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We all make hundreds of decisions every day, from the simplest we skip through in a second to complex ones we agonise over.  Helping you make decisions is at the heart of every Good Sort.   Here is our Guide to making good ones – whether you’re sorting through a Lifetime of Possessions, havering over a career change or having serious doubts over a pair of socks!

Feeling good gives you a head start

  • Make important decisions when you’re well-rested.  It can’t always be after eight blissful hours in the Land of Nod, but avoid big decisions when you’re exhausted.
  • Get some oxygen going around – a brisk walk or a few deep breaths work wonders to clear the head.
  • Eat.  There are 86 billion neuro-transmitters working away in a human brain making it our most calorie-guzzling organ.  If you’re asking your brain to work hard, give it a steady flow of balanced food.   Save the 5:2 diet and sugar highs for other days.

Ask yourself Why and What

  • Why you’re making the decision and What you want the result to be.
  • Always frame the result in positive terms.
  • Why and What are like arrows pointing you in the right direction to start with – or telling you you’re heading towards a dead end.

Recognise your emotions

  • The limbic system is the area of the brain where we process emotions.  It’s very active when we’re making decisions – but beware if it’s in overdrive.
  • Anger, over-confidence, delirious happiness are not a decision maker’s friends.
  • If you can’t keep calm, don’t carry on.  Stop.

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Find a process that works for you

‘We’re all different’ is never truer than the way we approach decisions but some things are always important:

  • Reduce the number of decisions you have to make.  Cut down the options and make small decisions in batches.
  • Break big decisions down into their component parts and make them in stages.
  • List the relevant facts and rank them in order of importance.  Unless you’re making decisions about war and peace, discard all but the top five.
  • List the probable and possible consequences – good and bad.  Rank them in order of importance too and discard all but the top five.
  • Timing is like Goldilocks’ porridge.  It can be too soon, too late or just right.  Work out when ‘just right’ is and stick to it.
  • Build in time to sleep on a big decision.
  • If you want help with a decision, ask someone you can trust to be honest and who may say tough things you don’t want to hear.
  • Go through the process at a speed that suits you and the context – you might spend longer deciding over a radical career change than over a pair of socks.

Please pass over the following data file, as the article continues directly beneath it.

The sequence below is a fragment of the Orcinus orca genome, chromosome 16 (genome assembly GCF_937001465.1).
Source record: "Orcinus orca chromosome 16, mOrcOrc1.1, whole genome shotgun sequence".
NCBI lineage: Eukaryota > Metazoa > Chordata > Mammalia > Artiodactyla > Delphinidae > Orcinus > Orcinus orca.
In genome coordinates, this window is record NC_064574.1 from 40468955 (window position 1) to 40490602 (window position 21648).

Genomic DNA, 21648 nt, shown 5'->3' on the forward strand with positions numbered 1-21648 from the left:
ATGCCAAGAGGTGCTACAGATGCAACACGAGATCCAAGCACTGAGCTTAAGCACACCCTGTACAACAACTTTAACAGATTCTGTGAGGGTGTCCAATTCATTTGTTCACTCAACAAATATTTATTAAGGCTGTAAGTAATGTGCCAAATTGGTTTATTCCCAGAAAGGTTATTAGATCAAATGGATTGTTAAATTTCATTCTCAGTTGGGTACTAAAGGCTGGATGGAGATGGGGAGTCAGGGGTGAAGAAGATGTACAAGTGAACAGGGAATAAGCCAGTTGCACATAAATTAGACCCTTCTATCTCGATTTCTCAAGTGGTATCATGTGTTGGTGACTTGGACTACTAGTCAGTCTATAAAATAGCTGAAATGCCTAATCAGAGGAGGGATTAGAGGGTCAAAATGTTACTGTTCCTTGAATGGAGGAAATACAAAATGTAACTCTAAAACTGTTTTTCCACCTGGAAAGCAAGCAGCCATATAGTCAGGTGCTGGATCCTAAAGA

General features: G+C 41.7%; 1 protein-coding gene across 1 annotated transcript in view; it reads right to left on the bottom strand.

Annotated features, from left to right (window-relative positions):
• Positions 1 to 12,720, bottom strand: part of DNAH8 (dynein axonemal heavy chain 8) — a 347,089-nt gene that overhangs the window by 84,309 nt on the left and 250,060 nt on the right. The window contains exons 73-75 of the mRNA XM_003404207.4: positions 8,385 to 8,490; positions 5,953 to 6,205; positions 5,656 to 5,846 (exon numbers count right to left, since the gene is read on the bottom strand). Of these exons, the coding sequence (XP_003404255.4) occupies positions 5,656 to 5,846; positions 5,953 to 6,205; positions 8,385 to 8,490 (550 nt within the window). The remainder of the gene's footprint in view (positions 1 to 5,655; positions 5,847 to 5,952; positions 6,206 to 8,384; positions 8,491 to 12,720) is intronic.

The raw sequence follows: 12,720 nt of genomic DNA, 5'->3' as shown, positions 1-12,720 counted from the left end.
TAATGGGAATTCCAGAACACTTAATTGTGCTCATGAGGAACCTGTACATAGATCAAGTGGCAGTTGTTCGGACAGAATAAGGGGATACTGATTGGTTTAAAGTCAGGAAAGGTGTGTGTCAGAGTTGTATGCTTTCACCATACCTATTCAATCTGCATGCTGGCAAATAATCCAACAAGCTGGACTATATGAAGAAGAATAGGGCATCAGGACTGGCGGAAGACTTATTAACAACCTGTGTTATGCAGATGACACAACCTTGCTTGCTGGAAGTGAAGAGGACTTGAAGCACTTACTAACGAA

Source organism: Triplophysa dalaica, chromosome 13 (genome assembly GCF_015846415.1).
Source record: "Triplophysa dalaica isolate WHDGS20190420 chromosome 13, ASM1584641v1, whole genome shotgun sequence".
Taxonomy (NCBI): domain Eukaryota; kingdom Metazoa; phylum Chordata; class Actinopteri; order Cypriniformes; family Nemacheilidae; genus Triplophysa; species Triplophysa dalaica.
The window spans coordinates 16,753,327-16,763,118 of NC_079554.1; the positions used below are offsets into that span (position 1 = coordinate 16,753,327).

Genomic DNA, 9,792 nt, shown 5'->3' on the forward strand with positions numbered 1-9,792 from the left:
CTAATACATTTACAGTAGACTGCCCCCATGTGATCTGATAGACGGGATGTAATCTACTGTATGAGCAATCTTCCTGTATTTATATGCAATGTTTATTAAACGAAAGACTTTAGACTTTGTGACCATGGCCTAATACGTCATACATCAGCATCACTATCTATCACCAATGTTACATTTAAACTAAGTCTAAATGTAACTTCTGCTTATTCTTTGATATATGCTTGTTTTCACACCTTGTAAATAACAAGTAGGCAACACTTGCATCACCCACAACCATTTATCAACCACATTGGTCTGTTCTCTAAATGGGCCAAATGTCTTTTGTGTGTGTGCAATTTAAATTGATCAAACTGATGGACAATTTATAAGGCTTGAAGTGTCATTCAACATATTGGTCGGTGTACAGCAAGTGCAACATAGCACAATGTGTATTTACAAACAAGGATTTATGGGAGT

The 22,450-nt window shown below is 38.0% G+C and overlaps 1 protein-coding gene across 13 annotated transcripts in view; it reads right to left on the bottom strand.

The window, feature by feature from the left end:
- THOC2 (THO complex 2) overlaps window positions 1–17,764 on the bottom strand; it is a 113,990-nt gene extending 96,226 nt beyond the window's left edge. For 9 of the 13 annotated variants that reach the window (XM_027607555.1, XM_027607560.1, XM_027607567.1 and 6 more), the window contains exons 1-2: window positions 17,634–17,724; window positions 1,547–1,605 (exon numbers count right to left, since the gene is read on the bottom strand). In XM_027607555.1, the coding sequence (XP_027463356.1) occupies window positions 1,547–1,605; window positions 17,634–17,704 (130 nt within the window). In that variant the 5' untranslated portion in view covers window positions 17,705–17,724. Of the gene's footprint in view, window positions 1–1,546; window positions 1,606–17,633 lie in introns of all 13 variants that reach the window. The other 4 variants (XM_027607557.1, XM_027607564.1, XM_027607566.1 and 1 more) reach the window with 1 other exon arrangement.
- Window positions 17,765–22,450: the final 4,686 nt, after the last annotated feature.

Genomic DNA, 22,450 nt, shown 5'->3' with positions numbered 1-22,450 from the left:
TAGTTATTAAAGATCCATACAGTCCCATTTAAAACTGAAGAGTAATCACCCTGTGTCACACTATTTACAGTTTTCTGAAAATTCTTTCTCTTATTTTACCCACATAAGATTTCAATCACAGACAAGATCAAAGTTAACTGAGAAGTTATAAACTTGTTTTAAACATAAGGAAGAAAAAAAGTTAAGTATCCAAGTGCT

• And finally, don’t gnaw the bone.  Be confident that your process will lead you to the right decision.


  • Decision making is a skill like any other – part life skill we learn naturally as we grow up, part needing practice and experience just like playing tennis.
  • Don’t overface yourself.  You’ll know if you should be hitting against the garage wall at home or a walking out onto the Centre Court.
  • Like a physical activity, if you’re putting your brain through intensive exercise you’ll need to warm up and warm down.  Start and finish with easy decisions.

Recognise Pressure

  • Recognise pressure wherever it comes from – social, peer, professional, family.
  • Beware of groupthink.  Be your own contrarian if there’s no-one else.

Be crunchy, not woolly

  • Forget words like possibly, probably or might.  Try to quantify uncertainties.
  • Instead of I’ll probably wear / use / read this over the next year, put a number on the probability – 5%, 10%, 90%?
  • What’s the probability that buying this house will strain my finances  – 10%, 20% 95%?
  • What’s the probability my boss will fire me for wearing this pair of socks – 100%?
  • What’s the probability I can reverse this decision if I get it wrong?  Put a number on it.

Learn to live with your decisions

  • You can be meticulous every step of the way and still make the wrong decision.
  • Ask yourself why and give yourself honest answers.
  • Give yourself a telling off if you need to, then let go and move on.
  • Moving on is easier said than done, but telling yourself a bad decision is irreversible or life-changing is a self-fulfilling prophecy.
  • There’s no better confidence builder than turning a bad decision into a challenge, a new opportunity and ultimately a success.


And finally don’t get bogged down in ‘rational’ decision-making.  Sometimes you just have to go with your heart and make it work!